Inequality crisis?

By Eric Crampton 29/06/2015

Consumption inequality in New Zealand is down. Not just down on the mid-1990s post-reform peak, but also down relative to 1984.

That’s the conclusion out of new work by Ball and Creedy at the Treasury. I cover it over at The Initiative’s Sandpit blog. But here’s the key figure.

Gini Inequality and Tax Changes 1984 to 2013

The dashed “Market” line traces Gini inequality in market earnings over the period – that’s before taxes and transfers. That series rose from the late 1980s through about 1994, then levelled off before easing back to early 1990s levels.

The solid “Disposable” line tracks Gini inequality in disposable incomes – that’s after tax and transfer. This measure rose from 1988 through to about 1994 then was basically flat. Note that the spike at 2001, and again around 2010, coincide with tax changes that encouraged income shifting from one year to another, generating the hump.

The dashed “Consumption” line is the one that’s particularly interesting. It measures inequality in real consumption. That measure rose a bit from the late 80s, plateaued through the mid-90s, and has eased off since then. Current inequality in consumption is lower than it was before the 80s reforms.

I doubt that data will have much effect on media frenzies around inequality. But at least you and I know better.

0 Responses to “Inequality crisis?”

  • Can you explain for me in “dumb street guy” terms what this means Eric? I get the upper line, but what is the takeaway from a 20+% increase in disposable income inequality cf essentially flat consumption inequality?

    • Consumption inequality can decline by more than disposable income inequality if there’s higher variance in disposable income inequality. In that case, positive shocks to income are met by savings and negative shocks are met by debt.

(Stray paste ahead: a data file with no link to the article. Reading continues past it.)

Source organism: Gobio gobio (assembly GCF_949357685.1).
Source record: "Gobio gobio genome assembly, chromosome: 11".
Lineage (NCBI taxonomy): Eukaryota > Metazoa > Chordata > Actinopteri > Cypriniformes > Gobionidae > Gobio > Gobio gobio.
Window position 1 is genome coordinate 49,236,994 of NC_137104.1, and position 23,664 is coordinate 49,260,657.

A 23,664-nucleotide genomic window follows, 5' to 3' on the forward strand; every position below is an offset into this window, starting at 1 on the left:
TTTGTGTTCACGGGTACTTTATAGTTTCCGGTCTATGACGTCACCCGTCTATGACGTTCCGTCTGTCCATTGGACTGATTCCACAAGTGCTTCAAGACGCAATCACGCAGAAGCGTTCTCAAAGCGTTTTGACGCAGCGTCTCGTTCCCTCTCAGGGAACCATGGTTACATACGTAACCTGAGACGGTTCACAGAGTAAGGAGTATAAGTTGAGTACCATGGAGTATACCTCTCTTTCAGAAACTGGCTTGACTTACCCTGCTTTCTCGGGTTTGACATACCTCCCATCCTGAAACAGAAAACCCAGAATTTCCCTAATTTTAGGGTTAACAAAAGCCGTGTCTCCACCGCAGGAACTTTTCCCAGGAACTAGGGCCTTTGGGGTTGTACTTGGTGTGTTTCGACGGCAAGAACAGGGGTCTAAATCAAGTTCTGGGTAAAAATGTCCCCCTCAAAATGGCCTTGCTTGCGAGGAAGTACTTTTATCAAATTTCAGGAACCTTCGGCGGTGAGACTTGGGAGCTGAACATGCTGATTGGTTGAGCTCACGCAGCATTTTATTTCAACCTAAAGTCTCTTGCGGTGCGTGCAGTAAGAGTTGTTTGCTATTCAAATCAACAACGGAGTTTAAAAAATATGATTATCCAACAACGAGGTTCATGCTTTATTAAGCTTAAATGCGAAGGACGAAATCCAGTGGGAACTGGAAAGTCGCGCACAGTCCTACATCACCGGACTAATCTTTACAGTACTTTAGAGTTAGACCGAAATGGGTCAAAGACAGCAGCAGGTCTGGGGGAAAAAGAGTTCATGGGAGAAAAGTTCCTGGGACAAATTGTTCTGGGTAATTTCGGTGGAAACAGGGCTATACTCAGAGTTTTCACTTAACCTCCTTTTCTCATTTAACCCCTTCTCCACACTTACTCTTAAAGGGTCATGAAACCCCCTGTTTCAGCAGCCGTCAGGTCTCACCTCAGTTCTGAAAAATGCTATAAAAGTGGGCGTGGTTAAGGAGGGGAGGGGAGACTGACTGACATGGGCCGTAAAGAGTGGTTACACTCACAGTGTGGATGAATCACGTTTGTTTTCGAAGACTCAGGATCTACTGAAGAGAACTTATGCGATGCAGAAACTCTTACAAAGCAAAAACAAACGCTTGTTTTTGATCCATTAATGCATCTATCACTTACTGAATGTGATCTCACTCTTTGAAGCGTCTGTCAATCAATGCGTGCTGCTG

It can also be the case that income that’s from unreported sources nevertheless turns up in consumption figures. So imagine somebody who’s partially attached to the formal sector and partially in the informal sector. When formal sector earnings are fine, they’re reported. When earnings come from an untaxed informal sector, they may underrepresent income when asked in the Household Economic Survey while still reporting expenditures accurately.

      Those are potential explanations anyway – you’d have to talk to the stats folks and the authors to get their takes on it.

  • Would like to see an report on the social effects of unaffordable house prices on the next generation. A whole generation is being denied home ownership, I expect the social cost to be huge.

    • Renting isn’t *that* bad compared to owning. Some sources suggest renting can be better: it’s more flexible, so if jobs move its easier for a tenant to decamp to better pastures than it is for an owner.

      But there’s huge harm being done to poorer cohorts through the overcrowding that comes with high rental costs.

  • “It can also be the case that income that’s from unreported sources nevertheless turns up in consumption figures”

    So, building trades *cough cough*

  • I wonder how much of the difference between the levels of disposable income inequality and consumption inequality come from highly volatile earnings in agriculture. And then how much of the narrowing of the gap between the two measures is due to either more stability in agriculture earnings or a greater use of hedging.

  • So a whole generation works their lives to own nothing, working for nothing is slavery isn’t it ? “Some sources suggest renting can be better” , yes that would be land owners talking, the people with the most money have the loudest voice.

  • OMG I read that report it is quite ridiculous in its inference, well I suppose it depends whether we are talking about immigrants or naturally born New Zealanders. I have no problem with immigrants renting but overseas landlords renting to New Zealanders, should be criminal.